• Depth: The right knob controls how much the delay time increases and decreases by. A higher depth will lead to a more dramatic change in the sound. Especially with a higher rate, the depth also causes the periodic nature of the effect to be emphasized, because the delay time changes by a greater amount each period.

Design Trade-offs

There were some trade-offs we considered when deciding on our final design, most notably regarding the implementation of the effects in software rather than hardware. Using software allowed our design to be flexible in terms of the number and type of effects that we implemented. For example, the clipping in the distortion effect could have been achieved by connecting two diodes in parallel with a resistor (one reverse biased and the other forward biased). This setup may have performed better than our software implementation in terms of noise in the output signal, but would be less flexible in the thresholds for clipping and ability to adjust the midpoint of the signal; this would also make it more difficult to switch between effects – an analog multiplexer may have to be used to direct the signal to analog circuitry that implements different effects. With hardware we would have three times the number of knobs when compared to software numbers we used because each effect would have three dedicated knobs to manipulate its parameters. Another tradeoff was opting for buttons compared to small toggle switches. Toggle switches do provide an advantage in terms of weight but the buttons were aesthetically pleasing for how we envisioned the pedal. Unfortunately, we were unable to acquire traditional latching foot-switches that are generally used on pedals, which would make the pedal easier to press with a foot while playing guitar, but the buttons we used allowed us to coordinate the colors with the LEDs, and are larger and easier to press by hand.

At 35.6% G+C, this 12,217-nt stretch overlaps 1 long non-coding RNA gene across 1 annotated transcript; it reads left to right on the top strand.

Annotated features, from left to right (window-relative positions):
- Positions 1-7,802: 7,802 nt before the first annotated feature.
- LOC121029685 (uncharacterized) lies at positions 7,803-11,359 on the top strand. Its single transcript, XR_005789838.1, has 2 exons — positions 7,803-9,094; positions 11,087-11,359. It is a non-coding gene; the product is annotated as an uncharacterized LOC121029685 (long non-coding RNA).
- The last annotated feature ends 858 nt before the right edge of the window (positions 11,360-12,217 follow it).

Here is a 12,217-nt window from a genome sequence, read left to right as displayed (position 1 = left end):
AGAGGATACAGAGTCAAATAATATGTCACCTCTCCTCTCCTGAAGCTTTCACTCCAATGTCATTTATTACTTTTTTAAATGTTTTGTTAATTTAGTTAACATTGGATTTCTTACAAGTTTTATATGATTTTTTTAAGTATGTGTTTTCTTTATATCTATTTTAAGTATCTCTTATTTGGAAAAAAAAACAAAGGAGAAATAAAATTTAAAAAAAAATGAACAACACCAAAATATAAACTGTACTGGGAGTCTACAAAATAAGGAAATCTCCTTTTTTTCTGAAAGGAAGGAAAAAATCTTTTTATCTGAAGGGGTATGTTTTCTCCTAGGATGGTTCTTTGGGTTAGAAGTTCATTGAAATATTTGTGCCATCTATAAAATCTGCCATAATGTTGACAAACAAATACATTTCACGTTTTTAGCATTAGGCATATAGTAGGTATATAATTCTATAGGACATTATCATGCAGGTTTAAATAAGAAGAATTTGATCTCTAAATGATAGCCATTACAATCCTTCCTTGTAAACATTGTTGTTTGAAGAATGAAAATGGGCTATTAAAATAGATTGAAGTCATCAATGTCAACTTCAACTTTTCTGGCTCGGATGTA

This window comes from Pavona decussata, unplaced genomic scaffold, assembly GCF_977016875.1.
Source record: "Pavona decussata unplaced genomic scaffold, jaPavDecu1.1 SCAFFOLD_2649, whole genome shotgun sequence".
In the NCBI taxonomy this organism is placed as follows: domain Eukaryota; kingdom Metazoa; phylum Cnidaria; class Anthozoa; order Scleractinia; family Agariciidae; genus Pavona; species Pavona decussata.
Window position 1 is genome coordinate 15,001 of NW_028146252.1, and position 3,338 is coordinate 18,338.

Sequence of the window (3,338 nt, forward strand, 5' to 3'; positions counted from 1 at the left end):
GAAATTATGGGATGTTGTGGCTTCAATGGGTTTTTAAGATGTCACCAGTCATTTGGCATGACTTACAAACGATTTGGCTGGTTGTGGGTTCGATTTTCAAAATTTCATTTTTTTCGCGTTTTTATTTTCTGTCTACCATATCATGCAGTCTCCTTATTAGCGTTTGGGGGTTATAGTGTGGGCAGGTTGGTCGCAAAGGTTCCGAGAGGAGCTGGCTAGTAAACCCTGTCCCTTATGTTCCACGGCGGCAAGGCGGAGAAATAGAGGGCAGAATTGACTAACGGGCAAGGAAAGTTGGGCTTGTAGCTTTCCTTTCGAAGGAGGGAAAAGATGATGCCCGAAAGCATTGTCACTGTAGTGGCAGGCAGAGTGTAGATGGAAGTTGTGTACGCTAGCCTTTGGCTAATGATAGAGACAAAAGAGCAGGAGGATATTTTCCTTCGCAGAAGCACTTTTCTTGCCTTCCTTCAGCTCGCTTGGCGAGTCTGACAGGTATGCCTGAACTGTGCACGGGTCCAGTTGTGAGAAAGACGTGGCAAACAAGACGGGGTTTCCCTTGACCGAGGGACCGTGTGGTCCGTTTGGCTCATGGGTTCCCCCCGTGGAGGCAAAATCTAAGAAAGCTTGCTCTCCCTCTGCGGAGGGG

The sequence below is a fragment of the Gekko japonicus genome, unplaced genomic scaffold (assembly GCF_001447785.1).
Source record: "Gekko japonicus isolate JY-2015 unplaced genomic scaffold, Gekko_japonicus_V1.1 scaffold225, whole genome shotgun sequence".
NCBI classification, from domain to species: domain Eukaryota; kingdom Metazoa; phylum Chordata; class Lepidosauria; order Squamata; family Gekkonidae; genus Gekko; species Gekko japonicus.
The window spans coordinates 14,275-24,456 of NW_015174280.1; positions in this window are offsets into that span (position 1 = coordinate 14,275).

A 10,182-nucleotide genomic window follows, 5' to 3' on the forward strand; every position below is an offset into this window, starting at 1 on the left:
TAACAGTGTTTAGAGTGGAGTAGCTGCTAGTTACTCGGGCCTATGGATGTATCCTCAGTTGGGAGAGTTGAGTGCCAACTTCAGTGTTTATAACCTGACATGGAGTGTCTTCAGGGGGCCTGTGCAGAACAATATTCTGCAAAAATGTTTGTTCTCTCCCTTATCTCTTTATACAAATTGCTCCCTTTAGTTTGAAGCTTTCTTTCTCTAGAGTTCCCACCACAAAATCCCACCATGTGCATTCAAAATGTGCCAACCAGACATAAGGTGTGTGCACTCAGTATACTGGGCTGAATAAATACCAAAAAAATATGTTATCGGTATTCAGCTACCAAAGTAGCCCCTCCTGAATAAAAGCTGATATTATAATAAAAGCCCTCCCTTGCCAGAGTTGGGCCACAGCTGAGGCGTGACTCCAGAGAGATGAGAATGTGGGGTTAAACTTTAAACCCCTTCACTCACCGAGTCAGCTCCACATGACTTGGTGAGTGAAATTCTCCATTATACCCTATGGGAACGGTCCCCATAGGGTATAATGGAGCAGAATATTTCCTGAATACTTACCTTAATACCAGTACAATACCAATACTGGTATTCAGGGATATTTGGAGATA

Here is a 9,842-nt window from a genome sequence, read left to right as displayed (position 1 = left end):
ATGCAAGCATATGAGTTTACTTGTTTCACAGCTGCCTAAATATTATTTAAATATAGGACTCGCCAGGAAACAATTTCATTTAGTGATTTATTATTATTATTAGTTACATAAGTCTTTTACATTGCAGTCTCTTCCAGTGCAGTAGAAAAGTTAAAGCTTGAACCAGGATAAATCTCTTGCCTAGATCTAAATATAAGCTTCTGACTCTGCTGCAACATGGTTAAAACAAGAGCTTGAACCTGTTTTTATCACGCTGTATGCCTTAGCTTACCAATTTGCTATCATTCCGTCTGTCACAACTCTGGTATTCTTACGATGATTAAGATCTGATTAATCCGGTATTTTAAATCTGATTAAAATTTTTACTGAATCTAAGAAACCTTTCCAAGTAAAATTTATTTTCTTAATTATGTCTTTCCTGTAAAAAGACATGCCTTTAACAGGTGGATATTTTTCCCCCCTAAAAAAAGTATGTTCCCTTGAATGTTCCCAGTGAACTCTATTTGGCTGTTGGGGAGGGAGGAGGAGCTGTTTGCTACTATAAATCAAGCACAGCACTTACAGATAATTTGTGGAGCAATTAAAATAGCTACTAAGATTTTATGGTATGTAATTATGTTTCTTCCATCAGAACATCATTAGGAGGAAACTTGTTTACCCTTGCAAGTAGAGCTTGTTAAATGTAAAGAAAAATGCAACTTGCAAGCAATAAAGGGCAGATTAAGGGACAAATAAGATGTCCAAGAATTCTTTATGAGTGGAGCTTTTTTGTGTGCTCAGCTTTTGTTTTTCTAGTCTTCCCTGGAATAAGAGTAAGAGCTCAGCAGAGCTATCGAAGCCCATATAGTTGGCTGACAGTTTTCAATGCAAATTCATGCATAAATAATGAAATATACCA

Finally, because we are using the in-built DAC and ADC, we only had 12 and 10 bits, respectively. Generally, digital audio devices will want to have at least 16 bits, perhaps 24, per sample. With the PIC32 setup, it was outside the scope and timeline of this project to introduce an external ADC and DAC, considering the audio quality was still relatively clear. This did mean that our output contained some audible noise from the conversions (especially at higher volumes), and did increase the amount of quantization in the distortion effect specifically. See the Design Results section below for more details.

System Design

User Overview

To maximize ease of use for typical consumers already familiar with off-the-shelf guitar pedals, we modeled our user interface on traditional pedal designs. To make the system portable, all of the electronics are encased in a large (7x5x3 inches) metal box; protruding from this box are a set of knobs, buttons, and LEDs that provide feedback to the user and allow them to change system parameters. To allow for interchangeability with a large majority of pedals available on the market, our device is equipped with an industry-standard ¼ inch jack for audio input and output. 5V DC power is supplied to the PIC and peripheral circuitry through a barrel connector that plugs in through a port in the back of the device. An image of our pedal can be seen above.